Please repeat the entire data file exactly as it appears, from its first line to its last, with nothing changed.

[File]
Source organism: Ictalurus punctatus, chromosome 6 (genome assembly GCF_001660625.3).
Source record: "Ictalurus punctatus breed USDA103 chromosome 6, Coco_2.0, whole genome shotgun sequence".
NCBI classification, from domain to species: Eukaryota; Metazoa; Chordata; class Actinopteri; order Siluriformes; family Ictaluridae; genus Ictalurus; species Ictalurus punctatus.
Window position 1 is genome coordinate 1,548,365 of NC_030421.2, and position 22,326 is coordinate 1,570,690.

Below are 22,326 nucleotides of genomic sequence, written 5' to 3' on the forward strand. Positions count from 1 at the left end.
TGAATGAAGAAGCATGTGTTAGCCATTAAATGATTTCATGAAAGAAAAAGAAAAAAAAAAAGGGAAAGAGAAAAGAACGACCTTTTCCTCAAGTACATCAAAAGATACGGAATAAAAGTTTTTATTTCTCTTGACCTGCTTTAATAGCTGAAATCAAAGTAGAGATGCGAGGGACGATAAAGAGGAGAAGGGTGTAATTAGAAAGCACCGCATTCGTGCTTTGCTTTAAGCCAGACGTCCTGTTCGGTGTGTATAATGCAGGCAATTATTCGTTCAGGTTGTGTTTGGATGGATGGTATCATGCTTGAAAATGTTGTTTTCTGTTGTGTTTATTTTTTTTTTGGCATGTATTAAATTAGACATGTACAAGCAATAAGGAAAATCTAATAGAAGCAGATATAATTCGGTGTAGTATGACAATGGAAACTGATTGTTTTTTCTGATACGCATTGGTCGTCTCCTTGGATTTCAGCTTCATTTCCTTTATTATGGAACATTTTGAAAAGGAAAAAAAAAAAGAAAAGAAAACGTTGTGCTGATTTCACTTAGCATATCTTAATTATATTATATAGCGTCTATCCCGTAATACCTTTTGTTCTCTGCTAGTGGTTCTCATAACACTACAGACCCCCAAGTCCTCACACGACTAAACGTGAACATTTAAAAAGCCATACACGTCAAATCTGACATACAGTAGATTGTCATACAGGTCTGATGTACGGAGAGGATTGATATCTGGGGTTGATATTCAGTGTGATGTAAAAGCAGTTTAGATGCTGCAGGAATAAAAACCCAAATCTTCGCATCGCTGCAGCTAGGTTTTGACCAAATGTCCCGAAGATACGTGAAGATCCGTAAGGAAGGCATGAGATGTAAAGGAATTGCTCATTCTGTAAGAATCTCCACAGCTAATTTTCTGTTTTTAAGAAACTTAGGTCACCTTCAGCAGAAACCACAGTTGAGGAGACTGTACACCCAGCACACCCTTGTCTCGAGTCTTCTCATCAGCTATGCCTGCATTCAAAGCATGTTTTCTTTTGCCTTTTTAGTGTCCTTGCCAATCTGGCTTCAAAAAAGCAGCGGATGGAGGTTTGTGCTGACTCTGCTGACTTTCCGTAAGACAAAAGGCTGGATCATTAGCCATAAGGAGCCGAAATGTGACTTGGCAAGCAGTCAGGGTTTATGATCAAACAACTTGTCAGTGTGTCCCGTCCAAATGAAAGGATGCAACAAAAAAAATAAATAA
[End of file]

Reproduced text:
Source organism: Ictalurus punctatus, chromosome 6 (genome assembly GCF_001660625.3).
Source record: "Ictalurus punctatus breed USDA103 chromosome 6, Coco_2.0, whole genome shotgun sequence".
NCBI classification, from domain to species: Eukaryota; Metazoa; Chordata; class Actinopteri; order Siluriformes; family Ictaluridae; genus Ictalurus; species Ictalurus punctatus.
Window position 1 is genome coordinate 1,548,365 of NC_030421.2, and position 22,326 is coordinate 1,570,690.

Below are 22,326 nucleotides of genomic sequence, written 5' to 3' on the forward strand. Positions count from 1 at the left end.
TGAATGAAGAAGCATGTGTTAGCCATTAAATGATTTCATGAAAGAAAAAGAAAAAAAAAAAGGGAAAGAGAAAAGAACGACCTTTTCCTCAAGTACATCAAAAGATACGGAATAAAAGTTTTTATTTCTCTTGACCTGCTTTAATAGCTGAAATCAAAGTAGAGATGCGAGGGACGATAAAGAGGAGAAGGGTGTAATTAGAAAGCACCGCATTCGTGCTTTGCTTTAAGCCAGACGTCCTGTTCGGTGTGTATAATGCAGGCAATTATTCGTTCAGGTTGTGTTTGGATGGATGGTATCATGCTTGAAAATGTTGTTTTCTGTTGTGTTTATTTTTTTTTTGGCATGTATTAAATTAGACATGTACAAGCAATAAGGAAAATCTAATAGAAGCAGATATAATTCGGTGTAGTATGACAATGGAAACTGATTGTTTTTTCTGATACGCATTGGTCGTCTCCTTGGATTTCAGCTTCATTTCCTTTATTATGGAACATTTTGAAAAGGAAAAAAAAAAAGAAAAGAAAACGTTGTGCTGATTTCACTTAGCATATCTTAATTATATTATATAGCGTCTATCCCGTAATACCTTTTGTTCTCTGCTAGTGGTTCTCATAACACTACAGACCCCCAAGTCCTCACACGACTAAACGTGAACATTTAAAAAGCCATACACGTCAAATCTGACATACAGTAGATTGTCATACAGGTCTGATGTACGGAGAGGATTGATATCTGGGGTTGATATTCAGTGTGATGTAAAAGCAGTTTAGATGCTGCAGGAATAAAAACCCAAATCTTCGCATCGCTGCAGCTAGGTTTTGACCAAATGTCCCGAAGATACGTGAAGATCCGTAAGGAAGGCATGAGATGTAAAGGAATTGCTCATTCTGTAAGAATCTCCACAGCTAATTTTCTGTTTTTAAGAAACTTAGGTCACCTTCAGCAGAAACCACAGTTGAGGAGACTGTACACCCAGCACACCCTTGTCTCGAGTCTTCTCATCAGCTATGCCTGCATTCAAAGCATGTTTTCTTTTGCCTTTTTAGTGTCCTTGCCAATCTGGCTTCAAAAAAGCAGCGGATGGAGGTTTGTGCTGACTCTGCTGACTTTCCGTAAGACAAAAGGCTGGATCATTAGCCATAAGGAGCCGAAATGTGACTTGGCAAGCAGTCAGGGTTTATGATCAAACAACTTGTCAGTGTGTCCCGTCCAAATGAAAGGATGCAACAAAAAAAATAAATAA